AE I Owe U: pt. 1. – 10 Basic Ways After Effects Saves Editor’s Lives 12/07/11
When it comes to editing, there’s a lot that Avid Media Composer and Final Cut Pro 7 can do well. There are even things outside of traditional editing that can be done in these NLEs like complex titles, audio automation and motion graphics.
However, for advanced motion graphics I usually outsource these jobs to After Effects. Do I use Apple Motion and love the way it roundtrips with FCP? Yes and yes.
But let’s face it, After Effects is a superior app and it’s ubiquity on all levels of the industry makes it the linga franca of compositing in post.
For years I avoided using AE because I was so intimidated by all the complexity under the hood. This was even after I took classes at the trailblazing Bay Area Video Coalition.
What helped me take the plunge though, was when I finally bit the bullet and started running out on the AE battlefield for quick in and out missions. And little by little, the fundamentals I learned at BAVC came to the rescue.
By using AE for one quick task at first, over time, I was eventually able to do more than a few tasks in AE. This gave me the confidence to go on longer and more complex compositing missions.
I knew enough to be dangerous and it felt great. Although, often what would happen is that I would be able to fly the plane but not land it. Thank God for Lynda.com, YouTube and online forums.
After a while, working in AE was second nature and a lot of the gotchas and idiosyncrasies of the app were understandable.
As I start on my first project using Premiere Pro, I’m looking forward to finally having true round-tripping with AE and a NLE.
So what are the 10 common things that I think AE helps editors with?
1. BETTER KEYFRAMING – The frustration level of using keyframes in an NLE falls somewhere between the 7th and 8th level of Dante’s Hell. By contrast, keyframing in AE puts you on cloud 9 (sorry, I couldn’t resist). But don’t take my word for for it – check out this tutorial on animating layer properties.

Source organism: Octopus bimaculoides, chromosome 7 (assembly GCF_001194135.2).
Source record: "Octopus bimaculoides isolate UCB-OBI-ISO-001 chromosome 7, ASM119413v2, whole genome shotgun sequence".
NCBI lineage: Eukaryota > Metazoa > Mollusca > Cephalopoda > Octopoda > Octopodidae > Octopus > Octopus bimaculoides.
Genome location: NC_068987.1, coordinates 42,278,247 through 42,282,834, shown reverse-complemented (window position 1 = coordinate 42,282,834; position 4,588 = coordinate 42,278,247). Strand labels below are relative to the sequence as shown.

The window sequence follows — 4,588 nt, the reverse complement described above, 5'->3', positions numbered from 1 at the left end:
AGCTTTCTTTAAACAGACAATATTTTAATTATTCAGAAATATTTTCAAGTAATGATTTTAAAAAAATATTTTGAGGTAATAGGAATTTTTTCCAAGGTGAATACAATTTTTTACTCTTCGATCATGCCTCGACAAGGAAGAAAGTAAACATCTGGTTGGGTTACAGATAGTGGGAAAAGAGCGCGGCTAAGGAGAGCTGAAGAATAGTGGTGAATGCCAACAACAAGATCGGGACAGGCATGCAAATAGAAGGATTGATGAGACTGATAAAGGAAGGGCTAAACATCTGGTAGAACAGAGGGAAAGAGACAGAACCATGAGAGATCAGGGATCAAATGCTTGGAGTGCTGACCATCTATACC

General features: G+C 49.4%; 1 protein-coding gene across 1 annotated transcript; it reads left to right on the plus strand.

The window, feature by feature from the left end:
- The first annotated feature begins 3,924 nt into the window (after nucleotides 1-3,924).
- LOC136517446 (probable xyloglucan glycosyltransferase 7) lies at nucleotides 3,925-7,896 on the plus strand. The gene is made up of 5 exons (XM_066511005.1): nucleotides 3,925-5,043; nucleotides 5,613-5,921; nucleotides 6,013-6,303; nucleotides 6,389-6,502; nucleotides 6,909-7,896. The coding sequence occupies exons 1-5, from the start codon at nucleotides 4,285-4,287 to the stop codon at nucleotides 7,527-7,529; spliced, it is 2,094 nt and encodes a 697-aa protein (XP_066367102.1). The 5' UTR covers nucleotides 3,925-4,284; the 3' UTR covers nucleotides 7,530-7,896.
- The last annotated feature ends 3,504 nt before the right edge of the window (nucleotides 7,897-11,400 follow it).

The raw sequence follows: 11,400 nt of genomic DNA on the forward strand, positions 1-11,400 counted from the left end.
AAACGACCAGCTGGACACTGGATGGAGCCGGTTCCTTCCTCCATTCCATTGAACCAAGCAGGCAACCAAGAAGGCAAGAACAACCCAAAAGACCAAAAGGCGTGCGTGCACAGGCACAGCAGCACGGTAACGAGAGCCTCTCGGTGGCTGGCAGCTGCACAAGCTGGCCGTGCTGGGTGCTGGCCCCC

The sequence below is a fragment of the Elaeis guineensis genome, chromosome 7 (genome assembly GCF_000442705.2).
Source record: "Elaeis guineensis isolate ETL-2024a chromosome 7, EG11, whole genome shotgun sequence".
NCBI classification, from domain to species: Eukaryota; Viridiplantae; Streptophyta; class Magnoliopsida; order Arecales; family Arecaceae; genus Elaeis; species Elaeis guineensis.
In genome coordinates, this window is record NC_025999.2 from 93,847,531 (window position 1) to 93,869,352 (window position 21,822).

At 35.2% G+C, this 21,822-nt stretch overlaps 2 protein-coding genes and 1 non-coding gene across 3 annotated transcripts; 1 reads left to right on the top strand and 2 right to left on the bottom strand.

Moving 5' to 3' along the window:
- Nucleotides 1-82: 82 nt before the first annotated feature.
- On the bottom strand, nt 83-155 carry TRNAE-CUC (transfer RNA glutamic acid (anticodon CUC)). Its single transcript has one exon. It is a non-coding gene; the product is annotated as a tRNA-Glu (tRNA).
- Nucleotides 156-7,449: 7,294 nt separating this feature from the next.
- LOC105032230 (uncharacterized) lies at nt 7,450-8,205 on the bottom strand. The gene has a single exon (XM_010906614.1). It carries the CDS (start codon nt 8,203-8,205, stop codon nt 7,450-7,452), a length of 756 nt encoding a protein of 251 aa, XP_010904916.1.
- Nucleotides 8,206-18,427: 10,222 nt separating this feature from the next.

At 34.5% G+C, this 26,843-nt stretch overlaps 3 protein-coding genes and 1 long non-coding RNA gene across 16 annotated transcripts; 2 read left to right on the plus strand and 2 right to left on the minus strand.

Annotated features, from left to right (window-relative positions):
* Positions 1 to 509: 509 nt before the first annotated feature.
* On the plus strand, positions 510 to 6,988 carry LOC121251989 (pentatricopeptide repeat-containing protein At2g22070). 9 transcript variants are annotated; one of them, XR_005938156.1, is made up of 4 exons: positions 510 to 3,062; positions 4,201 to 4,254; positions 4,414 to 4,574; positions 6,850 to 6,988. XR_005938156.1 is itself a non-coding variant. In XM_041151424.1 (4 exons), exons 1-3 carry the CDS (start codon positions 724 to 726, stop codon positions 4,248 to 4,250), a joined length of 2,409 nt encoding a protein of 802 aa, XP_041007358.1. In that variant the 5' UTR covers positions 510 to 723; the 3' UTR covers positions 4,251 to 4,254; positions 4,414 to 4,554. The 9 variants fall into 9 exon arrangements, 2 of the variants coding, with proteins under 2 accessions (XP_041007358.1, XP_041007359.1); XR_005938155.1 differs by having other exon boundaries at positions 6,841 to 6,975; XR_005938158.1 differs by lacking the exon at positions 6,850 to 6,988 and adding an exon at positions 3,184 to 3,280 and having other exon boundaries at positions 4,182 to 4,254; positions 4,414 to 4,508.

2. BETTER TITLING – So maybe the 9th level of Dante’s Hell is reserved for titling. For some reason, after all these years, creating titles is still a pretty cumbersome affair; although things seem like they may have improved in FCP X. But look at what’s been possible with titling in AE for years now.
3. BETTER KEYING – Keying was never great in FCP 7 and only slightly better in Avid Media Composer. You know if you want to pull a decent key, you’re going to have to use a 3rd party keyer like DV Matte Pro or Shake (R.I.P.). Of course, if you’re trying to master the art of keying check out Jeff Foster’s, The Green Screen Handbook. Using Keylight, the native keyer in After Effects, you can get excellent results without leaving the app.
4. BETTER EFFECTS – Hey I like clock wipes as much as the next guy but it’s a given that AE is going to be better at that stuff. You know…it’s like – in their name. Check out these basic effects from Video Copilot.
5. BETTER COLOR CORRECTION – Ok, you can do curves adjustments in Avid but not FCP 7, of course you can’t do levels adjustments in either. In AE you can do both and more.
6. BETTER MASKING – Why am I only limited to 8 points in my garbage mask in FCP? In AE the points are unlimited and there are even “smart” masks.
7. INTEGRATION WITH ILLUSTRATOR – This means you can use vector objects to create resolution independent composites that would be impossible in any NLE – except of course if you are using Adobe Premiere Pro that supports these types of files.
8. INTEGRATION WITH PHOTOSHOP – Although both Media Composer and Final Cut Pro support layered Photoshop files only After Effects takes advantage of Photoshop Smart Objects.
9. MOTION TRACKING – Thank God for Mocha by Imagineer Systems. This 3rd party motion tracking software works with all the top NLEs. But with AE’s built in motion tracker you may not even need this app.
10. IMAGE STABILIZATION – The Smooth Cam filter in FCP has never given great results. Luckily, the native motion tracker in AE also does a good job at stabilizing images and correcting ‘rolling shutter’.
If you’re just getting starting in After Effects, check out the comprehensive FREE lessons at videocopilot.net.
And to get great motion graphics tips on twitter follow: @AdobeAE, @VisualFXtuts, @envatovideo, @theangietaylor, @MotionDesignLuv, @graymachine, @Motionworks, @nickvegas, @lesterbanks, @motionographer and @terrylwhite.
Next week I’ll look at the advanced ways AE saves video editors lives with.
1. convert audio waveforms to keyframes
3. better blend modes
4. 2.5 D
6. expressions (automation)
7. better matte options
8. integration with Illustrator
9. integration with Photoshop
10. integration with Premiere Pro
(Scrabble pieces courtesy of Leo Reynolds)